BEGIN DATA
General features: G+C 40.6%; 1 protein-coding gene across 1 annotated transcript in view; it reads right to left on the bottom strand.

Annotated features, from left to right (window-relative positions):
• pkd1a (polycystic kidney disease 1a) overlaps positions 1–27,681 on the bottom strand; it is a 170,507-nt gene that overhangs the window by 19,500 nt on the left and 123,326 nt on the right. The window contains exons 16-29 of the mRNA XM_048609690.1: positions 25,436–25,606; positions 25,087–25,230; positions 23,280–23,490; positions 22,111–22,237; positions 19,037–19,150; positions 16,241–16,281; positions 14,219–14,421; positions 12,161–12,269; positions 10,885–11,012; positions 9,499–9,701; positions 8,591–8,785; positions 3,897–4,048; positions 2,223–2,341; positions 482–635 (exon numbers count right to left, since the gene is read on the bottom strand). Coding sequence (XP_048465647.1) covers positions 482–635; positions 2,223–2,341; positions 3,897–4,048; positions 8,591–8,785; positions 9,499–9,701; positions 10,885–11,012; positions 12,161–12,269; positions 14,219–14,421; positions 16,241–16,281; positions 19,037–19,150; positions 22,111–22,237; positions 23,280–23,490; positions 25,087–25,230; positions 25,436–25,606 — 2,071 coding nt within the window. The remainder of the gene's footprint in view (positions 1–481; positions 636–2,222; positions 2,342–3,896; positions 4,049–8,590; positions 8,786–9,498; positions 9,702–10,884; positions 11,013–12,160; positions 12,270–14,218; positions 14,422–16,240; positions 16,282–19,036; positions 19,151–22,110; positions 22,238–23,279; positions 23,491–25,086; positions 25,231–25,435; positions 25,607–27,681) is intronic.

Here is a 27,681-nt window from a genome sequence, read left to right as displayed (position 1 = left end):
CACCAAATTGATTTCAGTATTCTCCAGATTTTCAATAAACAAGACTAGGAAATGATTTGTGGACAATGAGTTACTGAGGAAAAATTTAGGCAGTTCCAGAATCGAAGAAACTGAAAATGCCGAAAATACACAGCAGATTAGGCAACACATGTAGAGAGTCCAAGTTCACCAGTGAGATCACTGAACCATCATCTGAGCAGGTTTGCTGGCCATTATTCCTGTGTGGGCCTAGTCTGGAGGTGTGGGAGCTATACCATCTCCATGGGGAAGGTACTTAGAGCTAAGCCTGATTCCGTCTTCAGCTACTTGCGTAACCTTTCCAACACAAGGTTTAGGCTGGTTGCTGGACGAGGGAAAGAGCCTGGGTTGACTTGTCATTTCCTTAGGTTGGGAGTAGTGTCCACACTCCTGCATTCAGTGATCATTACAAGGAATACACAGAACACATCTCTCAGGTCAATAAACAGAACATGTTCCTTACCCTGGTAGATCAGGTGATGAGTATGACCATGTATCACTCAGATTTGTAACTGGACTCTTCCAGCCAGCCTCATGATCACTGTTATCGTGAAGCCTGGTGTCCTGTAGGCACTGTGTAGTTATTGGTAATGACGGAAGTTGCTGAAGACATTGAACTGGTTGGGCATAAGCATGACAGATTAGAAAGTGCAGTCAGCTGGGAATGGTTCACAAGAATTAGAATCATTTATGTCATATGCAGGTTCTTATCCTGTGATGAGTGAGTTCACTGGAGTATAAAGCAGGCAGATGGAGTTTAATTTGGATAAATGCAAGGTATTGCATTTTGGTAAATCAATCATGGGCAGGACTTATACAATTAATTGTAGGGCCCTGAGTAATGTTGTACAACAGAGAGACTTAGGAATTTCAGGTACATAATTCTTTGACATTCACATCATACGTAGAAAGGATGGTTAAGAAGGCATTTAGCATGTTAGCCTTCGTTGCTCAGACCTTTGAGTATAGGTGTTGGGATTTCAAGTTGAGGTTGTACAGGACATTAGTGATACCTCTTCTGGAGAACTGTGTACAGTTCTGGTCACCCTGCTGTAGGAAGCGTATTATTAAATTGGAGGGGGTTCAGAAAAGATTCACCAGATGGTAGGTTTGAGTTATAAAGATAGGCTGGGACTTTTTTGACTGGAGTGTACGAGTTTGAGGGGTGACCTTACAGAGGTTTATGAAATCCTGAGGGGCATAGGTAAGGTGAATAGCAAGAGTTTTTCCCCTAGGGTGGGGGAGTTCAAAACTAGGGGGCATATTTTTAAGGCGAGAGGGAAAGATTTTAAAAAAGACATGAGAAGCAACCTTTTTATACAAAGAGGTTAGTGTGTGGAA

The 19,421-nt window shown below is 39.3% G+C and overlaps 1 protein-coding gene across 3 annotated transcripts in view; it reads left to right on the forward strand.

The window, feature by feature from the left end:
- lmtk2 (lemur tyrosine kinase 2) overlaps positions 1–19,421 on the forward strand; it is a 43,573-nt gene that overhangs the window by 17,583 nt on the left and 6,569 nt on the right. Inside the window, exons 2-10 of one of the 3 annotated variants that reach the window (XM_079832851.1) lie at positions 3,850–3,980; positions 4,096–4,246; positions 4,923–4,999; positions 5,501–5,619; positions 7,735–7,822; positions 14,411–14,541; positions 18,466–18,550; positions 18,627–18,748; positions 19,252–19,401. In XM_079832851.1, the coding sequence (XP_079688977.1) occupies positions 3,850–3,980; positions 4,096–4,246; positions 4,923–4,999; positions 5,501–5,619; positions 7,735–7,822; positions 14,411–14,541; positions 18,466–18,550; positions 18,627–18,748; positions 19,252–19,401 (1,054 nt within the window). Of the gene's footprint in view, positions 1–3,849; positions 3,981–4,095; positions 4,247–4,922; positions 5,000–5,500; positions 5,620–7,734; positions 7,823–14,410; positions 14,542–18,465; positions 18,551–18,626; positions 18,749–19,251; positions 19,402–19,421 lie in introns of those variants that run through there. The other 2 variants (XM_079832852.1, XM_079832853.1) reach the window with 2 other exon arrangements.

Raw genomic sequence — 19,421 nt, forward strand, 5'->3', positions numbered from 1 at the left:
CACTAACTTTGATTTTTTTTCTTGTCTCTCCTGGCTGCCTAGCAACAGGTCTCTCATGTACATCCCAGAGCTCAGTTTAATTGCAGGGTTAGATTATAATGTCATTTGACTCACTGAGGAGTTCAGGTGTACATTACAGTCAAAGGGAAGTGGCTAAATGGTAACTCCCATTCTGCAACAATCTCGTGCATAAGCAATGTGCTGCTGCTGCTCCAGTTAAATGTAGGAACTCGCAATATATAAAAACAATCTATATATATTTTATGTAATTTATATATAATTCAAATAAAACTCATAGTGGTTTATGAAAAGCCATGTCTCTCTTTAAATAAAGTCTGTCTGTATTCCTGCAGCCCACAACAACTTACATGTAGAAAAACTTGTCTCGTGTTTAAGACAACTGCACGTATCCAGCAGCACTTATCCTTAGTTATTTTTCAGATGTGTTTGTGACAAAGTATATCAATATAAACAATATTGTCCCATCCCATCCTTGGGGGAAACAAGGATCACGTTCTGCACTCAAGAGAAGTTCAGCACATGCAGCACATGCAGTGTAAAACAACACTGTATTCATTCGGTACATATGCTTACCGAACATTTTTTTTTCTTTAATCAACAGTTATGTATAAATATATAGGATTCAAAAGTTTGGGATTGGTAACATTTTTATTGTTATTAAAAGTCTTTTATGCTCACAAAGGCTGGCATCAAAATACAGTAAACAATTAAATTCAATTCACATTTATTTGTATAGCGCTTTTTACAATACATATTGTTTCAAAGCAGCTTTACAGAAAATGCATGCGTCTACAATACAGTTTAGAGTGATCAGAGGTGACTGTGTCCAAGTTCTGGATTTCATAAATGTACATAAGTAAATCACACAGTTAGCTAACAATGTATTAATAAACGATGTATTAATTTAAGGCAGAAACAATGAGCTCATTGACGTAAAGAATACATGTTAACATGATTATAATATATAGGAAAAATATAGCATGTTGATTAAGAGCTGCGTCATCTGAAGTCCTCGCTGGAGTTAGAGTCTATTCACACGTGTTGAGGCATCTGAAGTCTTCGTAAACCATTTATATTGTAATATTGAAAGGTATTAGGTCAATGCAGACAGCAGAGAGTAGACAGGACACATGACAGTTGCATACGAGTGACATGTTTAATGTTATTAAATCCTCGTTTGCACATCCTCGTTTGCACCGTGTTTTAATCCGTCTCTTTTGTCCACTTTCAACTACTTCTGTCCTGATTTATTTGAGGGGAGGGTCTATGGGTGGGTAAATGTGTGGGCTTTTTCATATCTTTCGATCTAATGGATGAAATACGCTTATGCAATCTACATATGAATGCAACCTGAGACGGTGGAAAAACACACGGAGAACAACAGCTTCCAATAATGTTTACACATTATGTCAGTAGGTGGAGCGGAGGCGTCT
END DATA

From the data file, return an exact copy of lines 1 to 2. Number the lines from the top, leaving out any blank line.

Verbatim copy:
General features: G+C 40.6%; 1 protein-coding gene across 1 annotated transcript in view; it reads right to left on the bottom strand.

Annotated features, from left to right (window-relative positions):